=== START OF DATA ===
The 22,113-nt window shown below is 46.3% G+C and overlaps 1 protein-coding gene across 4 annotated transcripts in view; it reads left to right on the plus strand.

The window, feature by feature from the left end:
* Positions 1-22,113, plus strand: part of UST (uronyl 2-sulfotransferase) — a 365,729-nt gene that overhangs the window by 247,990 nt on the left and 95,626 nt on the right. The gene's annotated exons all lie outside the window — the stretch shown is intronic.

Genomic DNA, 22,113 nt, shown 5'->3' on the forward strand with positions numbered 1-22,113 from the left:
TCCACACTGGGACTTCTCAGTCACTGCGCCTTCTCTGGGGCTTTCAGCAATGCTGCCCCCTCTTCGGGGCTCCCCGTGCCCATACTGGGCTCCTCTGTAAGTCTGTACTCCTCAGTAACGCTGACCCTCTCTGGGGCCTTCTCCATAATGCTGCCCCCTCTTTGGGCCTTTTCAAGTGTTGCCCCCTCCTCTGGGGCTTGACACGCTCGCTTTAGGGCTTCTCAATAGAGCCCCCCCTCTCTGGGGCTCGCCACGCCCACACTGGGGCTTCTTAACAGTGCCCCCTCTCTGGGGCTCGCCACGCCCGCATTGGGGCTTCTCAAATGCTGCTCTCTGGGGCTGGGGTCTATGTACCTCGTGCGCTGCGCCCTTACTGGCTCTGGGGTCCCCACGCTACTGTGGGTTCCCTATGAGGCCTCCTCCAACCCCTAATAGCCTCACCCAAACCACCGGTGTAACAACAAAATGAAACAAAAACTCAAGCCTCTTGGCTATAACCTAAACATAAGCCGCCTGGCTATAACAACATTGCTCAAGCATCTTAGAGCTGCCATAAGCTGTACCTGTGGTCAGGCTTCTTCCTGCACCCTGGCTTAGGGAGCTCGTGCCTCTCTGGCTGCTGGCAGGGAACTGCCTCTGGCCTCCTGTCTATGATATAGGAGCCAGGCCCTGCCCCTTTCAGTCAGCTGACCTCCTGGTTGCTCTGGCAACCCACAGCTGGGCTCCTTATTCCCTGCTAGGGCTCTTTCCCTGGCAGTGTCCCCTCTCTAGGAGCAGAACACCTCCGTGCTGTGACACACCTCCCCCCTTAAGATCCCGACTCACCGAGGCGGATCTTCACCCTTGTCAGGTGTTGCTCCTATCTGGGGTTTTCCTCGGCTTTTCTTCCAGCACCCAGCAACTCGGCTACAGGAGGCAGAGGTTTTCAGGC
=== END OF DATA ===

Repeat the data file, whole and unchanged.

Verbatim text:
The 22,113-nt window shown below is 46.3% G+C and overlaps 1 protein-coding gene across 4 annotated transcripts in view; it reads left to right on the plus strand.

The window, feature by feature from the left end:
* Positions 1-22,113, plus strand: part of UST (uronyl 2-sulfotransferase) — a 365,729-nt gene that overhangs the window by 247,990 nt on the left and 95,626 nt on the right. The gene's annotated exons all lie outside the window — the stretch shown is intronic.

Genomic DNA, 22,113 nt, shown 5'->3' on the forward strand with positions numbered 1-22,113 from the left:
TCCACACTGGGACTTCTCAGTCACTGCGCCTTCTCTGGGGCTTTCAGCAATGCTGCCCCCTCTTCGGGGCTCCCCGTGCCCATACTGGGCTCCTCTGTAAGTCTGTACTCCTCAGTAACGCTGACCCTCTCTGGGGCCTTCTCCATAATGCTGCCCCCTCTTTGGGCCTTTTCAAGTGTTGCCCCCTCCTCTGGGGCTTGACACGCTCGCTTTAGGGCTTCTCAATAGAGCCCCCCCTCTCTGGGGCTCGCCACGCCCACACTGGGGCTTCTTAACAGTGCCCCCTCTCTGGGGCTCGCCACGCCCGCATTGGGGCTTCTCAAATGCTGCTCTCTGGGGCTGGGGTCTATGTACCTCGTGCGCTGCGCCCTTACTGGCTCTGGGGTCCCCACGCTACTGTGGGTTCCCTATGAGGCCTCCTCCAACCCCTAATAGCCTCACCCAAACCACCGGTGTAACAACAAAATGAAACAAAAACTCAAGCCTCTTGGCTATAACCTAAACATAAGCCGCCTGGCTATAACAACATTGCTCAAGCATCTTAGAGCTGCCATAAGCTGTACCTGTGGTCAGGCTTCTTCCTGCACCCTGGCTTAGGGAGCTCGTGCCTCTCTGGCTGCTGGCAGGGAACTGCCTCTGGCCTCCTGTCTATGATATAGGAGCCAGGCCCTGCCCCTTTCAGTCAGCTGACCTCCTGGTTGCTCTGGCAACCCACAGCTGGGCTCCTTATTCCCTGCTAGGGCTCTTTCCCTGGCAGTGTCCCCTCTCTAGGAGCAGAACACCTCCGTGCTGTGACACACCTCCCCCCTTAAGATCCCGACTCACCGAGGCGGATCTTCACCCTTGTCAGGTGTTGCTCCTATCTGGGGTTTTCCTCGGCTTTTCTTCCAGCACCCAGCAACTCGGCTACAGGAGGCAGAGGTTTTCAGGC